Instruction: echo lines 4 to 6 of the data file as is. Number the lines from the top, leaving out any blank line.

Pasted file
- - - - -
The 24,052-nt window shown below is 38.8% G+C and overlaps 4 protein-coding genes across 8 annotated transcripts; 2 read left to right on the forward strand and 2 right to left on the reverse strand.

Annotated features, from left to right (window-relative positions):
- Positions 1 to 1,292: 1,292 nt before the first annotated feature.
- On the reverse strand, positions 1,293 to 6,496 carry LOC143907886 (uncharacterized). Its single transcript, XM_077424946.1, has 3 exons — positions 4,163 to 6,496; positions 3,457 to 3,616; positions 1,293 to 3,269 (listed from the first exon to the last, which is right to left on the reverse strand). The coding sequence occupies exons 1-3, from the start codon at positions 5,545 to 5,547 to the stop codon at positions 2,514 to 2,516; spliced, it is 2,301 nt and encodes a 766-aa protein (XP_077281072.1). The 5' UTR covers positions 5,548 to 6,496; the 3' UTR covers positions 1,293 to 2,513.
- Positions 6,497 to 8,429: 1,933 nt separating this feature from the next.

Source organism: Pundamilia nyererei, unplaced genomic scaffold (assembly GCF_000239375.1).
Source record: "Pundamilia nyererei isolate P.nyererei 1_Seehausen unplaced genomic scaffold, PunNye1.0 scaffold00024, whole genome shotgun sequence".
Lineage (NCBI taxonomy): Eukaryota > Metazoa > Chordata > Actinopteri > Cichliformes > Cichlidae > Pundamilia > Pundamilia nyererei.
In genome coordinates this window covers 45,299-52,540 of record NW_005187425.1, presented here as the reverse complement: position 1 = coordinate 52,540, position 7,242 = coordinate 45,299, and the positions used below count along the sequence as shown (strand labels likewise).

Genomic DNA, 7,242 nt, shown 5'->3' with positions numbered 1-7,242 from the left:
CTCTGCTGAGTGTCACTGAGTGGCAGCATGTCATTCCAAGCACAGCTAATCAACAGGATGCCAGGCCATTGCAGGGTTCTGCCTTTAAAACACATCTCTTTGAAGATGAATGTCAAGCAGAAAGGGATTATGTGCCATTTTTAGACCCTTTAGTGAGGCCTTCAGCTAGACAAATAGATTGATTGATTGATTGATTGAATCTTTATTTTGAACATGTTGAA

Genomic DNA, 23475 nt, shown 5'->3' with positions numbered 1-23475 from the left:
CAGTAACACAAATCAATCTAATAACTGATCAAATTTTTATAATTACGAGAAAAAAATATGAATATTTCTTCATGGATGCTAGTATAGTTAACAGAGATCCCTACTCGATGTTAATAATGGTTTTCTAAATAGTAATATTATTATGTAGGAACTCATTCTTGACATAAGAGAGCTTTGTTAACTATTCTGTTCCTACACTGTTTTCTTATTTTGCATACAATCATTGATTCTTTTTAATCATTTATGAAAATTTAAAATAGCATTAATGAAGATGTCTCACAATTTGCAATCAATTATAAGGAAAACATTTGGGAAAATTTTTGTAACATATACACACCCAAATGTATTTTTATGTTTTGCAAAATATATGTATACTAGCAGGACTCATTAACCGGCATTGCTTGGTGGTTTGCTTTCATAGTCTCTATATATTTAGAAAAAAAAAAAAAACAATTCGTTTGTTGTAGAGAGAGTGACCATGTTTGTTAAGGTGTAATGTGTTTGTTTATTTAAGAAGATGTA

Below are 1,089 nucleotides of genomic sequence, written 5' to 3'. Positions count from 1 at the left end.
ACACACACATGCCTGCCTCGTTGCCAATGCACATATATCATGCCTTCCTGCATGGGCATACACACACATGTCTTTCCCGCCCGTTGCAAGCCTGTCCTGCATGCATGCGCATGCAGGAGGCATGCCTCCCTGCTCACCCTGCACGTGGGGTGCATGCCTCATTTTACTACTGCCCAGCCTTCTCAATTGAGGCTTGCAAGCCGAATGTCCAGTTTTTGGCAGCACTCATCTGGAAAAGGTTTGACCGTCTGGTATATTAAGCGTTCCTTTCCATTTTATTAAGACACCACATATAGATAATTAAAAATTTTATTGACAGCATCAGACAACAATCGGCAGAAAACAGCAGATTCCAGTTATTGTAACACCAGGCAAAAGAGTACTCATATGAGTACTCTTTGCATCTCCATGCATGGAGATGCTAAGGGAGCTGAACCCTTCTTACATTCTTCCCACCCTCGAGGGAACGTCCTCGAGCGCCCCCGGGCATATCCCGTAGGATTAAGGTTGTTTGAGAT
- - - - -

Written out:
- On the reverse strand, positions 1,293 to 6,496 carry LOC143907886 (uncharacterized). Its single transcript, XM_077424946.1, has 3 exons — positions 4,163 to 6,496; positions 3,457 to 3,616; positions 1,293 to 3,269 (listed from the first exon to the last, which is right to left on the reverse strand). The coding sequence occupies exons 1-3, from the start codon at positions 5,545 to 5,547 to the stop codon at positions 2,514 to 2,516; spliced, it is 2,301 nt and encodes a 766-aa protein (XP_077281072.1). The 5' UTR covers positions 5,548 to 6,496; the 3' UTR covers positions 1,293 to 2,513.
- Positions 6,497 to 8,429: 1,933 nt separating this feature from the next.

Source organism: Pundamilia nyererei, unplaced genomic scaffold (assembly GCF_000239375.1).